Kansas City Area Transportation Authority meetings are usually small, sedate affairs, but that wasn’t the case at a February meeting, when a group of Midtown residents, labor unionists and tenants rights activists showed up and successfully blocked a developer from receiving tax incentives for the second time.
Forming a united front and armed with signs and T-shirts, the group demonstrated its opposition to developer Mac Properties’ request for a fifteen-year tax abatement of seventy-five percent for a project at Main and Armour. This wasn’t the first time this group of activists has battled the developer of luxury apartment complexes over tax incentives.
In the fall of 2022, Mac was looking to receive tax breaks from the Planned Industrial Expansion Authority, which is an incentive agency through the Kansas City Economic Development Corporation.
To receive those subsidies, Mac was required to follow the city’s set-aside ordinances, which required developers to set aside twenty percent of their housing units as affordable for people who are earning sixty percent of the median family income. The remaining units can be sold at market rate.
However, Gabe Coppage, a leading activist with the local tenants union, says, “our city’s definition of ‘affordability’ allows for a $1,200 one-bedroom apartment to be affordable.”
Mac’s proposal sparked a lot of energy from local Midtown homeowners and tenants. Midtown Tenant Union, a neighborhood chapter of emerging political powerhouse KC Tenants, was formed to take on a campaign against Mac’s proposal in 2022.
The group says it first approached Peter Cassel, the company’s community liaison, presenting a list of demands for more truly affordable units and asking the company not request a tax abatement through the city. However, Coppage says that the group did not receive an offer to negotiate.
Mac Properties develops luxury apartment complexes in Kansas City, St. Louis and Chicago. To activists, though, they are the leading gentrifier in Midtown and seen as responsible for displacing hundreds of Kansas City residents since their first development in 2007.
Mac already has a large presence on Armour Boulevard. “Since they have come here, in a span of ten years, the Black population has decreased by twenty-one percent, and it’s not a coincidence,” Coppage says.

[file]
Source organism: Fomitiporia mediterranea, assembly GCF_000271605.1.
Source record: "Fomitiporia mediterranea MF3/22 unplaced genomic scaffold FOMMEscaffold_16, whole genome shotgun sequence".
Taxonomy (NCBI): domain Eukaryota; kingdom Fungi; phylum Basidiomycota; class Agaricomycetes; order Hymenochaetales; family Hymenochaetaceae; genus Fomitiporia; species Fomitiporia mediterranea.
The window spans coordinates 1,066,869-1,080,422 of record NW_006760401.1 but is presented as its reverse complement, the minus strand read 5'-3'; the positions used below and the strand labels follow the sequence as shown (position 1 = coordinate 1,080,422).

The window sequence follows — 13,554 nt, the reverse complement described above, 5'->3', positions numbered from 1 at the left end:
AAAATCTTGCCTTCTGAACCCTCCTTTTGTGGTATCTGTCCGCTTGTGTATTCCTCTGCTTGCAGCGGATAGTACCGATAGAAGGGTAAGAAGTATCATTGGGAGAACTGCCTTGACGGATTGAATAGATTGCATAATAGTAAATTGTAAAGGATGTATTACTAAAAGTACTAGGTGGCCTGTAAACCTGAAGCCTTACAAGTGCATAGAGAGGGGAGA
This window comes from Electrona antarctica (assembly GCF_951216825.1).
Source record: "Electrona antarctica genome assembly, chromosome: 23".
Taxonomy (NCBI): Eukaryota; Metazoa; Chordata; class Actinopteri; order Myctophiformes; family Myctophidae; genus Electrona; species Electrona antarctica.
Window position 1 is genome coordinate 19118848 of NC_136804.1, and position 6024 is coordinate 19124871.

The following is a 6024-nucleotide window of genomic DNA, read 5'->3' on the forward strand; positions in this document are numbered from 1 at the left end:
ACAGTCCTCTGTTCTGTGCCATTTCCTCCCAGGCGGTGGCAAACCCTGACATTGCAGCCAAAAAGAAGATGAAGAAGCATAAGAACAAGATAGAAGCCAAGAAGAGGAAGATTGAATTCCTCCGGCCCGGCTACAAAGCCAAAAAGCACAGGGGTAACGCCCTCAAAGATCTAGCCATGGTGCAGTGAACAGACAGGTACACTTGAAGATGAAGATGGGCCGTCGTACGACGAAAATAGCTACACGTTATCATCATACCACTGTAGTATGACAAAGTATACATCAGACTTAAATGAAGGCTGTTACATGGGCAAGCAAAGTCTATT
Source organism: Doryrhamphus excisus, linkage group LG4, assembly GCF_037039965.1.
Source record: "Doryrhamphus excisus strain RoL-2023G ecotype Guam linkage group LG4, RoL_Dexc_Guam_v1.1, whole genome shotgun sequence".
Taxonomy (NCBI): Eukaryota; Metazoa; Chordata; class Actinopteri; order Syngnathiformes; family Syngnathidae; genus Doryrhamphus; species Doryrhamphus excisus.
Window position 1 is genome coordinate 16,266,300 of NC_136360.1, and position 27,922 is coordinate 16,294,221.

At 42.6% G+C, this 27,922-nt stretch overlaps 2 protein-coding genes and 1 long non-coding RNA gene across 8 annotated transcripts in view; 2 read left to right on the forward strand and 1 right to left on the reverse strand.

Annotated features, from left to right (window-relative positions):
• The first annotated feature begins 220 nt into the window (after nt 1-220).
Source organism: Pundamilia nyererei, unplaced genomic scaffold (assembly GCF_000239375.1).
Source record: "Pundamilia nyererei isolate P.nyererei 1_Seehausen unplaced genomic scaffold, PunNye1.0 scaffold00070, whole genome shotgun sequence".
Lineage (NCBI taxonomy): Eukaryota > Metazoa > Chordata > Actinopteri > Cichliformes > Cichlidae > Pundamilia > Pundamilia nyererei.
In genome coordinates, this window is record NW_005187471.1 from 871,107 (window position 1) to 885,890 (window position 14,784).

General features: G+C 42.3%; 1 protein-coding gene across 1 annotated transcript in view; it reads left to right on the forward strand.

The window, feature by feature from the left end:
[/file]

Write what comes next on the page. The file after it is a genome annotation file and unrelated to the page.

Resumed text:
After speaking with Cassel, the MTU felt determined to protect the $10.5 million Mac properties sought to use from an expiring Midtown tax increment financing fund. Believing there was a better use for the money, the MTU proposed redirecting the money into the city’s Affordable Housing Trust Fund, which promotes and builds long-term affordable housing.
The City Council ultimately denied Mac Properties’ proposal, citing Mac’s historical displacement of Midtown residents. This decision marked a big win for the tenants union. However, the victory was short-lived.
Now, the MTU is facing off with Mac Properties again to protect the Main and Armour corner. Mac Properties revived their Main and Armour proposal with fewer units—all at market price—and sought a fifteen-year tax abatement of seventy-five percent from RideKC, even though City Council already denied Mac’s request. RideKC is an incentive company that endorses and aids transit-oriented developments. “The southwest corner of Armour and Main is one of the best sites in Midtown,” Cassel says, due to the walkability of the location and Streetcar access.
Now, with the development of a new Royals stadium and freeway, the question remains how KC Tenants and the MTU will continue to preserve their neighborhoods as developers set their sights on Kansas City.
Coppage makes it clear that the tenant union is not anti-development. “We’re anti-getting-priced-out-of-our-neighborhood,” he says.
According to Coppage, there is no lack of luxury housing in Kansas City. There is only a lack of truly affordable housing. He believes developers catering to that need should be the ones receiving public incentives.
The fight between MTU and Mac Properties is only one battle in a much larger turf war between big developments and anti-gentrification groups.
The MTU wants to expose the many avenues and loopholes that developers use to get financing from the city, Coppage says. KCATA has not addressed these loopholes, and housing activists are questioning the group’s role in granting incentives to companies already denied by the city.
The MTU believes neighborhood constituents should have a say in how their taxes are spent in order to protect their neighborhoods.